Clara Rubin Q&A: Outstanding Achievement in the Wine Industry
During her four years as the national training manager at Berkmann Wine Cellars, Clara Rubin co-created and wrote the first-of-its-kind wine-service education programme Veraison, tailored to professionals in the hospitality and wine trade.
Where does your passion for wine education come from?
It comes from studying social anthropology at university. I like history and am obsessed with people and how they behave. That couples with my other obsession in life, food and drink, led me into looking at wine as a social construct – how we consume, where and with whom.
What about the teaching side?
We’re not raised to understand things in an olfactory sense: if something happens you ask, ‘What did you see?’ not ‘What did you smell?’ To try to understand what you taste and smell is a new skill for most people, so that’s what education means to me.
And you like being that link in the middle?
I get so much from it. When someone who works in service, who has never really been academic, gets to grips with smelling and tasting something, they get an incredible sense of achievement. You see a light behind their eyes, and I just think, ‘My job is awesome.’
So, your role knits these things together?
You’re part stand-up comedian, part personal trainer, part translator and trying to bring everyone together. It’s a tiring job.
Are you a natural teacher?
I selfishly get so much from it, but you’ve got to have whatever that personality type is. Being a flaming extrovert helps.
What has been the key to the success of the Berkmann Veraison sessions?
The success was that it had to be focused; it doesn’t try to do too much. Veraison has one job, which is wine-service education. With eight books in the set, we could ask people what they wanted to learn and tailor our programmes.
Was that hard to do?
It took a couple of years to hone. Wine educators have been around for decades, but I think they never looked outside the industry to see how other sectors were training staff, which I did.
What is your career highlight so far?
It’s the people I get to talk to and meet. Those who talk to me months after a session or find me on social media and thank me – it’s great.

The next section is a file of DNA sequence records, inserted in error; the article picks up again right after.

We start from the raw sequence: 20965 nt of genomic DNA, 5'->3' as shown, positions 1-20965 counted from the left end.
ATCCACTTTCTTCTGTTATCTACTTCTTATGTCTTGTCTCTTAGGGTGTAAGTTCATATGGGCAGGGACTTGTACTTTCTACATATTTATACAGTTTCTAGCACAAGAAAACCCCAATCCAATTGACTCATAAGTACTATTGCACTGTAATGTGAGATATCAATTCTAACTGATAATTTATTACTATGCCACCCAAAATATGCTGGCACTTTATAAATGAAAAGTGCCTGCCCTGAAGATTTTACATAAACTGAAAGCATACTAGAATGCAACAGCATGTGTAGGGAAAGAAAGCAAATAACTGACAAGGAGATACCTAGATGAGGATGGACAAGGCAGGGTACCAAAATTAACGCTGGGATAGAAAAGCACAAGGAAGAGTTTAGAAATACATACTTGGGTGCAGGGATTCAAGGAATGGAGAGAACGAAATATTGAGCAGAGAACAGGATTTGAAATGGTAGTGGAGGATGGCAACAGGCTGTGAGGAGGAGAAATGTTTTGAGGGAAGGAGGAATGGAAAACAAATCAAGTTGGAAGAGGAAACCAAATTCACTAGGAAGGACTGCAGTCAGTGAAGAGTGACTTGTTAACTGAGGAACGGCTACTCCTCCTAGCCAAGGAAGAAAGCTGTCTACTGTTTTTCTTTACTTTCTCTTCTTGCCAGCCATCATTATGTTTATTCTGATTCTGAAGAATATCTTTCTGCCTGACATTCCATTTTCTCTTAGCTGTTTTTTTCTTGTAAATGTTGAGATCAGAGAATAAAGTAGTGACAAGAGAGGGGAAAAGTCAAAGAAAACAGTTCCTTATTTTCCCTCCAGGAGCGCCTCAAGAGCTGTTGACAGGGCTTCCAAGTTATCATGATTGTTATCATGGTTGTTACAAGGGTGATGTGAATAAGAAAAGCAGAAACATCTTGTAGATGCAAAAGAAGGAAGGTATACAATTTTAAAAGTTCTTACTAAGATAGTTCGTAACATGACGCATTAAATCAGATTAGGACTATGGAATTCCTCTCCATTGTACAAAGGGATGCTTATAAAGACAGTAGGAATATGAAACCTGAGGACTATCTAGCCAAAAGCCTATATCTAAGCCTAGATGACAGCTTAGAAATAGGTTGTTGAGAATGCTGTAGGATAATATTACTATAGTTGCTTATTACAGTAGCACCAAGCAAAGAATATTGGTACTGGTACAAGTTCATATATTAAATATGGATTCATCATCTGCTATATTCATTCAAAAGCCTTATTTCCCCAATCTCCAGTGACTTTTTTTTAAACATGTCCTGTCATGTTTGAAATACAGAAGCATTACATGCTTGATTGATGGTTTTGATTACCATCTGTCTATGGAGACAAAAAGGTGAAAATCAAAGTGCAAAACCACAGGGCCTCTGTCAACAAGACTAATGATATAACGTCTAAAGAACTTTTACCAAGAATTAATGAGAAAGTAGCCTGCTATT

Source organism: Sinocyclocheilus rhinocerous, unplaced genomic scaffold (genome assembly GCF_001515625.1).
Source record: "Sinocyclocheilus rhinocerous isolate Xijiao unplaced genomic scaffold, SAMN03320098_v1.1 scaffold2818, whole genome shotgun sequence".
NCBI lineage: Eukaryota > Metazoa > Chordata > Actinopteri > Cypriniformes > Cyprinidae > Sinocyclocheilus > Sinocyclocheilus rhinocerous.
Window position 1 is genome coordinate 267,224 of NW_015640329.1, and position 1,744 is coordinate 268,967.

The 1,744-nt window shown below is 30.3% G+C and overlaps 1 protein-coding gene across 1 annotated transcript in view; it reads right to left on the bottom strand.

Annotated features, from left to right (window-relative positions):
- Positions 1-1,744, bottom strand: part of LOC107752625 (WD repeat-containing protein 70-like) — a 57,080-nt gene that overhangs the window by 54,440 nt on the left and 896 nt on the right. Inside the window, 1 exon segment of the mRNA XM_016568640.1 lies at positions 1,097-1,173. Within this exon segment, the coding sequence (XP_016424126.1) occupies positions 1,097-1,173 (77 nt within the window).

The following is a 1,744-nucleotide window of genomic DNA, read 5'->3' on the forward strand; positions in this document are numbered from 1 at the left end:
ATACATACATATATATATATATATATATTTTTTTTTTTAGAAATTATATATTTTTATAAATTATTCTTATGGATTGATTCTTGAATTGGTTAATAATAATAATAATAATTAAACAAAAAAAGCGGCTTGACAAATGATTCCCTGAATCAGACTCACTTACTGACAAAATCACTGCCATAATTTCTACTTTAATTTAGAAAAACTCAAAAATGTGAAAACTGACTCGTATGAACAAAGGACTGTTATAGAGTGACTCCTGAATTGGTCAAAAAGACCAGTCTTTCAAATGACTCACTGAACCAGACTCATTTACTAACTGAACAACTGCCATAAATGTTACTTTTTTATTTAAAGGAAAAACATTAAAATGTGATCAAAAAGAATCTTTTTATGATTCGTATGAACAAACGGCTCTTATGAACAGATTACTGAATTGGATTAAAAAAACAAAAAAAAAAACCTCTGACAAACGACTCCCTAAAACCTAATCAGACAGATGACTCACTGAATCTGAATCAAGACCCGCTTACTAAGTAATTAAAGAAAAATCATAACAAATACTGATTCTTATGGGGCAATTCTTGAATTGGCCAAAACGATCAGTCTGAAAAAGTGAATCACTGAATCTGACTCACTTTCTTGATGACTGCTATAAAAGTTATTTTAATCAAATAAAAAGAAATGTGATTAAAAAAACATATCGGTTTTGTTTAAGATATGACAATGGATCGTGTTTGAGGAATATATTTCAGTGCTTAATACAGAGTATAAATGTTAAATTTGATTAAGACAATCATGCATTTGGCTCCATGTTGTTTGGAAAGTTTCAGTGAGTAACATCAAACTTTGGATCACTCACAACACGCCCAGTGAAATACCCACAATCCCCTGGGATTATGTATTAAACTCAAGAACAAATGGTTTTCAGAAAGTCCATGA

Who is your wine inspiration?
My contemporaries are really inspiring to me, particularly a lot of working women in different sectors. Also, a group called Women in Wine London. I cannot single out another networking group that provides women in the professional wine trade with the same forum for discussion, debate, support and development as they do. They’re doing something quite incredible.
Watch Clara Rubin's winner interview:
The Outstanding Achievement in the Wine Industry Trophy is sponsored by Waitrose.
The late Julian Brind MW was a leading light in the wine trade and an integral part of the Waitrose wine team for more than 40 years. We have created this award in association with the IWSC, where he was a long-standing judge, to honour his contribution and service to the trade he loved. He was a trusted and committed mentor to many aspiring young wine professionals, as well as being a dedicated family man, full of energy both for his work and his leisure activities.
Julian was always interested in quality and true wine value; he was also unswervingly enthusiastic about innovation and discovery. For example, as a supermarket buyer in 1973, he was involved right at the start of the New Zealand Sauvignon craze.
Each year, we award this prize to the man or woman who demonstrates they have the courage of their convictions, dedication to the industry and real passion for wine. The intended recipient will have established an early track record in their field, be seen to be “going places”, and will already be taking part in the wider aspects of the wine trade, showing commitment and determination in everything they do.
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